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Game info
PC

Arctic Moves

Arctic Moves
GenreAction Adventure
Developer / PublisherDinamic Multimedia
Released1995
Media1 x disk
Rating
Graphics:
Sound:
Gameplay:
Good
Reviewed byndial
Arctic Moves is the third installment from Dinamic Software series of games Army Moves and Navy Moves. In 1991, Arctic Moves was designed to be published for the Atari ST, but this version was not released due to Dinamic's Software bankruptcy (1992). The game was later ported for PC and published in 1995 by Dinamic Multimedia (founded by a part of Dinamic Software owners). The Atari ST version was finally developed by Luis Mariano Garcia (an ex member of Dinamic Software and later, Dinamic Multimedia). Arctic Moves was actually going to be on the Amiga too, but sadly this was never done.
 
Review
Arctic MovesAfter being successful on his previous missions in Army Moves and Navy Moves, Derdhal must now travel to the Arctic and infiltrate a base held by aliens who want to use future human technology for their causes. A U-92 takes Derdhal outside the arctic base and he must use his weapons and finally find out what is going on. The mission, called Polar Bear, starts which is split in two parts! Mission 1 starts outdoor somewhere in the frozen North Pole, where you infiltrate the enemy base to destroy the communications system and destroy all their vehicles; get the job done and obtain the code for Mission 2! After ending the first part you'll get a code, useful to unlock the second mission (a typical scenario for Dinamic, as all games releases have the same scope). In the first part, you'll fight with hordes of various nasties varying from arctic commandos to air troops, who will shoot or throw grenades instantly! Note also that there are several mounted machine guns scattered around the area. Apart of shooting, the game offers a lot o platform-style action, in which you have to jump to higher grounds in order to reach certain spots and objects. Apart of your precious energy bar, you have to watch the limited time offered before ending your mission. Hopefully, there are scattered energy bonus (depicted as hearts) and extra time bonus (depicted as clock) for you to collect. The second part is a bit different. Still an arcade shooter, but now inside the alien spaceship! Your mission now is to connect 7 main systems of the spaceship. In there, terror is all over you as, while walking in the dark corridors and using elevators, robots and deadly alien species (!) will come on you to terminate your quest! Note also that there are a few huge beasts called CAPITOSAURUS, some of them throwing acid balls, which will only be killed by grenades!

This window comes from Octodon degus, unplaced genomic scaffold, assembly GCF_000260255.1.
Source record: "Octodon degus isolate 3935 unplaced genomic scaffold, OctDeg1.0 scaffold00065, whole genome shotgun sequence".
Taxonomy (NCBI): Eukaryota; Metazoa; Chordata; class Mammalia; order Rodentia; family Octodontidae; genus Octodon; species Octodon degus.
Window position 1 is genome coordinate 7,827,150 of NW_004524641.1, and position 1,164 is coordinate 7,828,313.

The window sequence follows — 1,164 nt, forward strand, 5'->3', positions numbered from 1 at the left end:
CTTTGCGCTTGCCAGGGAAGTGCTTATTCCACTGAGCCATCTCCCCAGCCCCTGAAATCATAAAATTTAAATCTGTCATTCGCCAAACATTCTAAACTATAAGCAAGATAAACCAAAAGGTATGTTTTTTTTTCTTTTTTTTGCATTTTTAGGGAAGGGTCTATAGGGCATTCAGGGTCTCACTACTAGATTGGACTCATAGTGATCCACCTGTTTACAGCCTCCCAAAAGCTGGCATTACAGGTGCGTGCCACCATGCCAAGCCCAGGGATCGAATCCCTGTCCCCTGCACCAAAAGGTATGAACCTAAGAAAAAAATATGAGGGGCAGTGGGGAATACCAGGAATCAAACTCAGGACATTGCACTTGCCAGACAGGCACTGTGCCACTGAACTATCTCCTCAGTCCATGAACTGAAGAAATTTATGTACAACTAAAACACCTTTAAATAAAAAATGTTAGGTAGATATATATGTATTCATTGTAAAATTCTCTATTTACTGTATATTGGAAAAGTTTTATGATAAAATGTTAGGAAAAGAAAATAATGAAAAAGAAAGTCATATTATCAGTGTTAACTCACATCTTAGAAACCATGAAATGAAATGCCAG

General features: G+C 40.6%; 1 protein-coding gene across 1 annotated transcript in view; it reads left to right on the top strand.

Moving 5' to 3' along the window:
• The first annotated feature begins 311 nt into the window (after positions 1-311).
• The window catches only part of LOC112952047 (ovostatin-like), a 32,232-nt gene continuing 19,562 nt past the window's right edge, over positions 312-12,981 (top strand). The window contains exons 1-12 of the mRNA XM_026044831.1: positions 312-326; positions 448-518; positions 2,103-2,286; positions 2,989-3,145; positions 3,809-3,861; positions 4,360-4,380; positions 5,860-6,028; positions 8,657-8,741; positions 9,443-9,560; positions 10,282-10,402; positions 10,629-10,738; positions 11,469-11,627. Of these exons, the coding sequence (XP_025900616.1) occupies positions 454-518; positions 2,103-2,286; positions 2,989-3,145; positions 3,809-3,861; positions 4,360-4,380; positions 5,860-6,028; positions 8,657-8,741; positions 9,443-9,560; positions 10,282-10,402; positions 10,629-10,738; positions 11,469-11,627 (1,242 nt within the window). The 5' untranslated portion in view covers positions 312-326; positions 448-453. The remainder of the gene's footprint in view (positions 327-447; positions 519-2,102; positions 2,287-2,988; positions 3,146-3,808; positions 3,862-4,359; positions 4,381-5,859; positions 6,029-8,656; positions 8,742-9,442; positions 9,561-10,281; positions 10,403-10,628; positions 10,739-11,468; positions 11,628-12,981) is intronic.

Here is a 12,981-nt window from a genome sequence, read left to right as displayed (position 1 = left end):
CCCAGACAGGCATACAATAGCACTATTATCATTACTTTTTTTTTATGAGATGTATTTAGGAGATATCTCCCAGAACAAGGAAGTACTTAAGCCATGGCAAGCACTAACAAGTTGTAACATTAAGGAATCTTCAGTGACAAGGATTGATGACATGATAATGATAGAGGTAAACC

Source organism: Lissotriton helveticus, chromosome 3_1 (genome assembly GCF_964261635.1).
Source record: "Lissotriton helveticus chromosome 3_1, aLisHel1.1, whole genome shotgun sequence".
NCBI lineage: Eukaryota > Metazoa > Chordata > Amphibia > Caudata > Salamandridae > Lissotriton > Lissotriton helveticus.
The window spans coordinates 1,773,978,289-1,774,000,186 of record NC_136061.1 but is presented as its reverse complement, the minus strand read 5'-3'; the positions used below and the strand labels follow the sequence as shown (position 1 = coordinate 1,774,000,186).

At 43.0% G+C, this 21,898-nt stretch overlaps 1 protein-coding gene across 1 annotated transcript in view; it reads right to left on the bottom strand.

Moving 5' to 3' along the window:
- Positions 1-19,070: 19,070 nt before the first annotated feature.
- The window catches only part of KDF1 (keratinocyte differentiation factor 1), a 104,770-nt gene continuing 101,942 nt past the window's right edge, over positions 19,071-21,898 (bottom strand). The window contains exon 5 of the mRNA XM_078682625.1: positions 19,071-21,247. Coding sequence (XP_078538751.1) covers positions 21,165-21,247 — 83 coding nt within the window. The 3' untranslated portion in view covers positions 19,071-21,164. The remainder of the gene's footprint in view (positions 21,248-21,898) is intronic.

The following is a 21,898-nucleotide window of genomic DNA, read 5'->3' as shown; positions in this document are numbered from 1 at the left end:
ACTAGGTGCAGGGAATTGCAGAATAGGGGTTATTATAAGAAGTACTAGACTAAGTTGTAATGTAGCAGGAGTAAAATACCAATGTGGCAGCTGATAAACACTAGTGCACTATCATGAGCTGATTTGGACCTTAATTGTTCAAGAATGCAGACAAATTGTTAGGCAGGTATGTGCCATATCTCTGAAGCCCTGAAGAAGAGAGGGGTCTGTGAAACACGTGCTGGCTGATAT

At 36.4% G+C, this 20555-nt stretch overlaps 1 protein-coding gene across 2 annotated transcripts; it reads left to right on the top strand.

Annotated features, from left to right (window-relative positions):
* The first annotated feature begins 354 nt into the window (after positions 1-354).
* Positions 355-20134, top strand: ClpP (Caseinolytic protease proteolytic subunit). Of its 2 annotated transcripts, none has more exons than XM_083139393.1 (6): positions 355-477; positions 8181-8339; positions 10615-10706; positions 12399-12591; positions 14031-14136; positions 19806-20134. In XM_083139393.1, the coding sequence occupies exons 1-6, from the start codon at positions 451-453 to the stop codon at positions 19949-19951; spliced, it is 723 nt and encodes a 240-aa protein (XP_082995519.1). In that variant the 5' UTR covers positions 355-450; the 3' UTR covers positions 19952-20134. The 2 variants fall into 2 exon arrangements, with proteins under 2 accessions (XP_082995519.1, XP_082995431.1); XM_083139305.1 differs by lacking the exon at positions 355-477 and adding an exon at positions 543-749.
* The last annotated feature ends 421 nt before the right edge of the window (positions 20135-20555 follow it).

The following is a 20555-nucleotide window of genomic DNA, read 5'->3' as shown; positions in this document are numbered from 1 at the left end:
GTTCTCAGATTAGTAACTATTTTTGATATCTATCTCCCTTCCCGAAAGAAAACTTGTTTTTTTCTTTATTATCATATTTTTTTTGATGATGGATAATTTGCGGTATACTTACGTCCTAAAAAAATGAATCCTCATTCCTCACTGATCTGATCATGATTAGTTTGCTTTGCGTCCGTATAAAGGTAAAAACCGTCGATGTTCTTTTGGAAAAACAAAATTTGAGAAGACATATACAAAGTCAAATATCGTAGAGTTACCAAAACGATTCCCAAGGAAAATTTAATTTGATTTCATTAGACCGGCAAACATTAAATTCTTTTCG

Arctic Moves is very difficult and sometimes frustrating (as its predecessors were), but still, offers some fan while its visuals are superb.

The PC version (which is actually a port from the unfinished Atari ST version) offers some very nice graphics with vivid colors and pretty much detailed outdoor and indoor scenes. Sprites are quite big having impressive animation much like its predecessors. Technically, the PC version is identical to the ST version.
Soundwise, the PC port offers music and SFX during gameplay, as well as a nice introductory tune at the main menu (missing on the ST version which offers only sounds FX).
 
Screenshots
  • Arctic Moves
  • Arctic Moves
  • Arctic Moves
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  • Arctic Moves
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  • Arctic Moves
  • Arctic Moves
  • Arctic Moves
  • Arctic Moves
 
Sounds
Intro/Menu music:  In-game music sample:
 
Gameplay sample
Some videos belong to retroshowcase.com (indicated); others not
 
Comparable platforms
Atari ST
PC MS-DOS
 
Hardware information

PC (ms-dos based)

PC (ms-dos based)CPU: Various processors from Intel,AMD, Cyrix, varying from 4.77Mhz (Intel 8088) to 200Mhz (Pentium MMX) and up to 1995 (available on this site)
MEMORY: 640Kb to 32MB RAM (typical up to 1996)
GRAPHICS: VGA standard palette has 256 colors and supports: 640x480 (16 colors or monochrome), 640x350 in 16 colors (EGA compatability mode), 320x200 (16 or 256 colors). Later models (SVGA) featured 18bit color palette (262,144-color) or 24bit (16Milion colors), various graphics chips supporting hardware acceleration mainly for 3D-based graphics routines.
SOUND: 8 to 16 bit sound cards: Ad-Lib featuring Yamaha YMF262 supporting FM synthesis and (OPL3) and 12-bit digital PCM stereo, Sound Blaster and compatibles supporting Dynamic Wavetable Synthesis, 16-bit CD-quality digital audio sampling, internal memory up to 4MB audio channels varying from 8 to 64! etc. Other notable sound hardware is the release of Gravis Ultrasound with outstanding features!
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The PC (ms-dos based) (default) color palette
CGA: 16-color palette (4 on-screen)
EGA: 64-color palette (16 on-screen)
VGA: 256-color palette (256 on-screen)
 
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